Sunday morning, another overcast start to the new day. But silence resignated instead of the buzz of street traffic and urban noises. I gathered my sundress, dressed quietly to not wake my sweetheart. Stepped out the back door, leaving just a screen door between me and the quaint hideaway I slept in. I sat in a lawn chair situated on the deck overlooking the slopes of huge trees leading to the river valley. The cardinals and finches sang. Then a hush before the dark cloud rolled over with a hum of pitter-patter on the dense leaves. I heard the raindrops approach before they where atop the trees in front of me. A steady rain, gently watering the earth.
Butterfly In Rain Queen Anne’s lace, orange day lilies, and pink coneflower swayed with the breeze and occasional rain shower. Darker clouds rolled in with sheets of rain coming down as we dined at the state park cafe. We waited out the sudden outburst, and then made it to the jeep for a drive to the motel seated on a high ridge over the Meramec River. “Where do the butterflies go when it rains”, I thought aloud. Butterflies hide when it rains, like they do at night. They hide under the shelter of large leaves or a pile of leaves. Sometimes butterflies go under rocks or structures. But other butterflies just put their head down on the grass or bushes closing their wings tightly. If the rains are heavy, their wings are damaged and they never make another flight. Where do you hide when the weather gets rough?

One Special October Evening

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MarjoramSurprisingly, these October days have been fairly mild. The first weekend of October we had 2 nights of cold air, but stayed frost-free in Missouri. Dean and I were in Milwaukee, Wisconsin that weekend, where frost covered the corn fields and pumpkins. Snow came down in the northern part of the state. In Missouri rain and more rain last week and through the weekend, but still no frost in our neck of the woods.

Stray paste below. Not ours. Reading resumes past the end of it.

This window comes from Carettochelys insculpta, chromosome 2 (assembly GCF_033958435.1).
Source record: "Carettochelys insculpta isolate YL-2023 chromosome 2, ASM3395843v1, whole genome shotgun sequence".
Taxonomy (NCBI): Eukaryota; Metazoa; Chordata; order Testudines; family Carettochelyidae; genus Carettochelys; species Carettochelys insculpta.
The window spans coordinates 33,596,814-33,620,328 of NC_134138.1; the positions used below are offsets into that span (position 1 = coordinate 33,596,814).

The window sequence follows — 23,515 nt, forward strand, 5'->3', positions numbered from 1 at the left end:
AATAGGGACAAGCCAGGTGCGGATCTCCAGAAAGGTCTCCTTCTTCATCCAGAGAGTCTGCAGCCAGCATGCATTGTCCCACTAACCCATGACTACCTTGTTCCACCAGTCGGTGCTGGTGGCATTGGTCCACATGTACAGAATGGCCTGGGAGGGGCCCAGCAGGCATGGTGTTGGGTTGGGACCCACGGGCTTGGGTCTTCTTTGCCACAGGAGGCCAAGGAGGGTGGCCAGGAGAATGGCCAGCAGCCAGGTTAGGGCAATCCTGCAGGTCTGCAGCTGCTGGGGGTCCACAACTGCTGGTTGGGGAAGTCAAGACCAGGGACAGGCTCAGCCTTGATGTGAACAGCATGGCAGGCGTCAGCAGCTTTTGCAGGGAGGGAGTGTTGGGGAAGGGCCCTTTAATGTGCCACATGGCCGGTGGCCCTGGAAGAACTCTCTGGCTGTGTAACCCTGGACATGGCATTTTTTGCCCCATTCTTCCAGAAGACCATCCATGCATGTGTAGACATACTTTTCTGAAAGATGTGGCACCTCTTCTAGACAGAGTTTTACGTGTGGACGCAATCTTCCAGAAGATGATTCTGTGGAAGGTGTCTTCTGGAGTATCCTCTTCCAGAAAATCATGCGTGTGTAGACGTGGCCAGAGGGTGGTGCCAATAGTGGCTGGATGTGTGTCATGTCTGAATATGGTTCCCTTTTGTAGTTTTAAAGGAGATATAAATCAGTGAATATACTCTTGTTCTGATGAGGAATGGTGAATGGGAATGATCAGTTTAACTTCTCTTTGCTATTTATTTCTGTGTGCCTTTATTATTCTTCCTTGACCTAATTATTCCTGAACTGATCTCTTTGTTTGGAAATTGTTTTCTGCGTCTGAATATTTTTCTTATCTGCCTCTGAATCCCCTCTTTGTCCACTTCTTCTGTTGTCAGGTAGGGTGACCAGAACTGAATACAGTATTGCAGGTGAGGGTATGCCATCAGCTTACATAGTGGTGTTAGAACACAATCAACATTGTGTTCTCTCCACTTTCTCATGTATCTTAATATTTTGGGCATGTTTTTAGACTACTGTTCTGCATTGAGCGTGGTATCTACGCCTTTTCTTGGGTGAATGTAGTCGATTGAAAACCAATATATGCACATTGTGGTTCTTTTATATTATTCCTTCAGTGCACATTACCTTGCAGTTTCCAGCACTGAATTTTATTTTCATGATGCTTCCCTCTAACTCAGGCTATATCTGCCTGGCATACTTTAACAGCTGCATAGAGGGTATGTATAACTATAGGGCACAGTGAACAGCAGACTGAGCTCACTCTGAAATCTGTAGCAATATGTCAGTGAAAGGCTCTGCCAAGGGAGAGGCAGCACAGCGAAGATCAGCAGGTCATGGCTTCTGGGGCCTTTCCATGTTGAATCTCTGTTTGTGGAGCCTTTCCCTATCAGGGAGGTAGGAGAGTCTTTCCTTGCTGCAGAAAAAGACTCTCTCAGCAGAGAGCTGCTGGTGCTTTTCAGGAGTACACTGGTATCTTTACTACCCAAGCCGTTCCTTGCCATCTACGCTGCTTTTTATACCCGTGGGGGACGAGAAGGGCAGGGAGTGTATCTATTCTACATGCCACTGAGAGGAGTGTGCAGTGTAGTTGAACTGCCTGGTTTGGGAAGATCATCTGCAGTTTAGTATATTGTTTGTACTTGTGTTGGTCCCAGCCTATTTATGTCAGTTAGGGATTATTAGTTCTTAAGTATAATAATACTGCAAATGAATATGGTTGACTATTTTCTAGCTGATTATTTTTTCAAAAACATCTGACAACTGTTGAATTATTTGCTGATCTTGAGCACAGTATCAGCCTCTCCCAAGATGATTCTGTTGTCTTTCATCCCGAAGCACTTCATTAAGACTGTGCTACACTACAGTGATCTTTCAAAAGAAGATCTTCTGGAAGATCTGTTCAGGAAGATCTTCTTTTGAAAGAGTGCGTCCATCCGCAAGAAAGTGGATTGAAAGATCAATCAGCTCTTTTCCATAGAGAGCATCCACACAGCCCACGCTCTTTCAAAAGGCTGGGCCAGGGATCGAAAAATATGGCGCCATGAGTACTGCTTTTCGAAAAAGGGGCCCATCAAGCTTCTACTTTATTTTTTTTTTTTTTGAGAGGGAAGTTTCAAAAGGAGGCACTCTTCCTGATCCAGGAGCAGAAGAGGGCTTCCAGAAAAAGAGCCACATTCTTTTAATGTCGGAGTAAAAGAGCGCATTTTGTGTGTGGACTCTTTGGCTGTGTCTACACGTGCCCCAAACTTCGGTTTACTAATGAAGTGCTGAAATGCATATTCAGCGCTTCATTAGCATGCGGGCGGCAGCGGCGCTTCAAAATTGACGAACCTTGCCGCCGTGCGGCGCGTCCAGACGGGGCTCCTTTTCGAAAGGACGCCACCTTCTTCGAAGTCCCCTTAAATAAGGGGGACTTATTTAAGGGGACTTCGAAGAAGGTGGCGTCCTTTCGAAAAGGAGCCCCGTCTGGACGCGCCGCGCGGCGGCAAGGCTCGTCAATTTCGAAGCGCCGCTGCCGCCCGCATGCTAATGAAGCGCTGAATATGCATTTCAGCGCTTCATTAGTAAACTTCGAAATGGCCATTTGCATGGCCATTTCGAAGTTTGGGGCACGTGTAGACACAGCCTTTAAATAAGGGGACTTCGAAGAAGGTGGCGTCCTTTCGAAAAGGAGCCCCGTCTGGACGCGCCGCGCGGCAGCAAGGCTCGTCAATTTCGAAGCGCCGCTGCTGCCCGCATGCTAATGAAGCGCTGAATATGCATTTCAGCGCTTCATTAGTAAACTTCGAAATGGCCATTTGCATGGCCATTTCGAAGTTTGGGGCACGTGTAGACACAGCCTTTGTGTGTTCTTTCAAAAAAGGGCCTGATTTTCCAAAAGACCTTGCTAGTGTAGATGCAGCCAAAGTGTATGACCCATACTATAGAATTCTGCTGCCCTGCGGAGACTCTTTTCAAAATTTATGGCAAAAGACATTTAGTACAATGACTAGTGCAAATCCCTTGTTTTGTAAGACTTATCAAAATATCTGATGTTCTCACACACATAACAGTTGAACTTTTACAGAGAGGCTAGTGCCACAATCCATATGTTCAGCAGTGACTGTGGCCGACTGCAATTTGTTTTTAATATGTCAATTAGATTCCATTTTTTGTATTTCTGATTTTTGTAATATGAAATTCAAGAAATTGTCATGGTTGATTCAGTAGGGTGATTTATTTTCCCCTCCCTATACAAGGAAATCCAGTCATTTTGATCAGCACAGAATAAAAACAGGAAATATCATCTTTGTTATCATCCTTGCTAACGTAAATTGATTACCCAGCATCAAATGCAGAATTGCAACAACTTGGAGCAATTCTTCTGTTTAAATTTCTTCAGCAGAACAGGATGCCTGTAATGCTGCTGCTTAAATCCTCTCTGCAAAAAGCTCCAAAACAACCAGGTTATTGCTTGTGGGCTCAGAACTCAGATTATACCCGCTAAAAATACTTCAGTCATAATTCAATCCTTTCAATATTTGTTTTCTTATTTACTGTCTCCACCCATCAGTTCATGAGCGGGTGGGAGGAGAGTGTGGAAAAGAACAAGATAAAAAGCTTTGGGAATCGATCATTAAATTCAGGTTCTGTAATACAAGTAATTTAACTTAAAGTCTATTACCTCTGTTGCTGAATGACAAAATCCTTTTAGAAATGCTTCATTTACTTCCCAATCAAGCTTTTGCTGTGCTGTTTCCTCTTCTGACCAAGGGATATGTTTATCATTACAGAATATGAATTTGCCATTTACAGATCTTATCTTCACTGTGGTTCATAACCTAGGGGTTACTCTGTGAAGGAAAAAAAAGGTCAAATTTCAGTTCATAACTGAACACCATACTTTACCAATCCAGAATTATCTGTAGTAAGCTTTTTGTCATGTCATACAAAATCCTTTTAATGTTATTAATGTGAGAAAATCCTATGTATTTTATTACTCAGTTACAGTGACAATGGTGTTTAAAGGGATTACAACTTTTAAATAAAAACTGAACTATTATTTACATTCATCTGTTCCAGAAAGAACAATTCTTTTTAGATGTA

My herb bed still produces lush greenery. I have delayed potting the herb plants for the kitchen window. They do so much better in natural light, warm air, and a bed of organic soil. Tonight I needed to get away from the madness of the local urban troubles to my green sanctuary. Dean and I headed to our greenhouse situated in the countryside ar Boone Hollow Farm. Mild evening, still in the 60’s and the rain had passed for the time being. The creek had a steady flow over the rocks in the road next to the barn, which evenually leads to the greenhouse. Bugs sang their soothing tunes while we watered our geranium starters, hanging moss baskets, and the herb bed inside the screenhouse side of our structure. Despite the early sunset, I needed more green therapy. So I repotted some basil, sage, summer savory, wild parsley, and marjoram under the light of our gas lantern. Mid-June two misly sprigs of marjoram sprouted from a old packet of seeds. But look what produced, this huge herb plant. This October evening I pulled the marjoram jungle from its organic bed and potted it into a 14″ terra cotta pot. My pot overflows! Good organic soil, regular watering from the well or our rain barrel late summer into early autumn, and mother nature takes over. Oh how green friends can bring joy in life once again!